35

Related to a question I asked on Stack Overflow: Passing multiple lines of code to wsadmin.sh?.

I have, as a string, a few lines of input that I need to feed into a command. The command, however, only accepts a file full of input.

Is there some way I could store the lines in a temporary file or pipe which never actually gets written to disk and then feed that directly into the program?

How do I go about acquiring the pipe, feeding the input into it, passing that pipe to the command, and then getting rid of the pipe?

  • 2
    Can you add an example of the command you're using, and how it's supposed to be invoked? – Breakthrough Jul 13 '15 at 7:27
  • 2
    Does that mean the program does not accept stdin? – Léo Lam Jul 13 '15 at 11:47
  • I agree with both commenters above. It's impossible to suggest anything that may work without knowing the program's specs. – Larssend Jul 13 '15 at 13:04
32

Another solution is to use Process Substitution in Bash. If your system has named pipes, you can use this feature.

It is used like this:

program_expecting_a_file <(list)

where list is a sequence of shell commands (actually pipelines; the full details are here). list will be executed, and its output will be connected to the pipe. The name of the pipe is then passed to your program.

NOTE: spaces are not allowed between < and (.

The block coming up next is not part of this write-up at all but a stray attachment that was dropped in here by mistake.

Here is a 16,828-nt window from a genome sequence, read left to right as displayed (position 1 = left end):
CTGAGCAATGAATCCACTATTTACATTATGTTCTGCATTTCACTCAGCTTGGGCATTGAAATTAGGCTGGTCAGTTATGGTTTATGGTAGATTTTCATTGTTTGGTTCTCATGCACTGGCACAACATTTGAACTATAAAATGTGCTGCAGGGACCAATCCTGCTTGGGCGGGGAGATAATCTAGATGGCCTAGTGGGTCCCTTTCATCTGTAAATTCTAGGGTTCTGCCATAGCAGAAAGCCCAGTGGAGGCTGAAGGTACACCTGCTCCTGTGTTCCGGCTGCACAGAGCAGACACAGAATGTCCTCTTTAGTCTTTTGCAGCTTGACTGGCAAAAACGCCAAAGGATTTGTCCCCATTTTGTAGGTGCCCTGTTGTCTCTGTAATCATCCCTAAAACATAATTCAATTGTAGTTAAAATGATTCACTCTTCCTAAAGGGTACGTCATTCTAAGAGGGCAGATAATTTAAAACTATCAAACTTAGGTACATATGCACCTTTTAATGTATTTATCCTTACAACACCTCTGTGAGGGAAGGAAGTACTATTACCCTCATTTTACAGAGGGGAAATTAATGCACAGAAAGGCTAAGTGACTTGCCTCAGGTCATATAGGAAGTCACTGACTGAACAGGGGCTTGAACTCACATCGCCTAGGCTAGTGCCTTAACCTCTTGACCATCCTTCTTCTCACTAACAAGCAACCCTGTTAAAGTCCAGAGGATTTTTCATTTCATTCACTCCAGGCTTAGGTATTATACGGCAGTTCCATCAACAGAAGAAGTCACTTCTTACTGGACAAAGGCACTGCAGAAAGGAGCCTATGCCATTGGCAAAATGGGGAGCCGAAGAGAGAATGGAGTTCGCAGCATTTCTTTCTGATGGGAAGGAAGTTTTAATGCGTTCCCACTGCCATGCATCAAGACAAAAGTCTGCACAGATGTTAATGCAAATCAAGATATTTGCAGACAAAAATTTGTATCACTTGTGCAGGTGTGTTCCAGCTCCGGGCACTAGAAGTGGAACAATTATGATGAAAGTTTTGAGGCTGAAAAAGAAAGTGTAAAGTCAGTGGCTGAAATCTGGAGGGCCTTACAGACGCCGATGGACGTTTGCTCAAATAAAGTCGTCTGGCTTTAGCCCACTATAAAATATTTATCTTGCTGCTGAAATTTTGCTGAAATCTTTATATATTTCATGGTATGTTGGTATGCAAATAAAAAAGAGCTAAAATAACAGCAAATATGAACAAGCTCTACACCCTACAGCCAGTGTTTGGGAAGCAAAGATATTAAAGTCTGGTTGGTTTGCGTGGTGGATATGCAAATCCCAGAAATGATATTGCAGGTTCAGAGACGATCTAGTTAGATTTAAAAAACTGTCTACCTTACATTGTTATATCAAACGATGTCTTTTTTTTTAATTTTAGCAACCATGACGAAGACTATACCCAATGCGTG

(The other substitution >(list) also works as you'd expect.)

In your specific case, you could use

program_expecting_a_file <(echo "$your_strings")

although you may find @meuh's solution to be more elegant.

Update: A great many usage examples are to be found over at the Advanced Bash Scripting Guide.

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  • The other two did not work in even the most trivial of cases. Yours passes the tests I've thrown at it so far. I have upvoted yours for now. I will come back and mark this as accepted if it does everything I need. – ArtOfWarfare Jul 13 '15 at 14:29
  • Yours works perfectly. If you'd like, you can add it to the related question on StackOverflow and I can accept it over there, too. stackoverflow.com/questions/31374202/… – ArtOfWarfare Jul 13 '15 at 15:22
  • Hi @ArtOfWarfare, glad to be of help. There is a comment over there already with the same proposed solution, so it wouldn't be right for me to post an answer there. – Edward Jul 14 '15 at 8:50
  • You posted your solution before he did. Anyways, I've asked him to change his comment to an answer so I can accept it. If neither of you post answers within ~24 hours on that question, I'll just post the answer myself so I can accept it (I don't like leaving my questions as appearing unanswered once I've found what the answer is. It's just bad manners for future readers / potential answerers of the question.) – ArtOfWarfare Jul 14 '15 at 12:07
  • Hi @ArtOfWarfare, I'm absolutely fine with what you propose! – Edward Jul 15 '15 at 7:47
17

You can use a bash here-doc. For example,

$ cat -n <<<'a
> b'
 1  a
 2  b

If you have something in a bash variable you can also interpolate it: eg <<<"path is $PATH".


If your command insists on a filename you can give it /dev/stdin. Eg:

$ sed -f /dev/stdin <<<'s/a/b/'

produces the output: s/b/b/.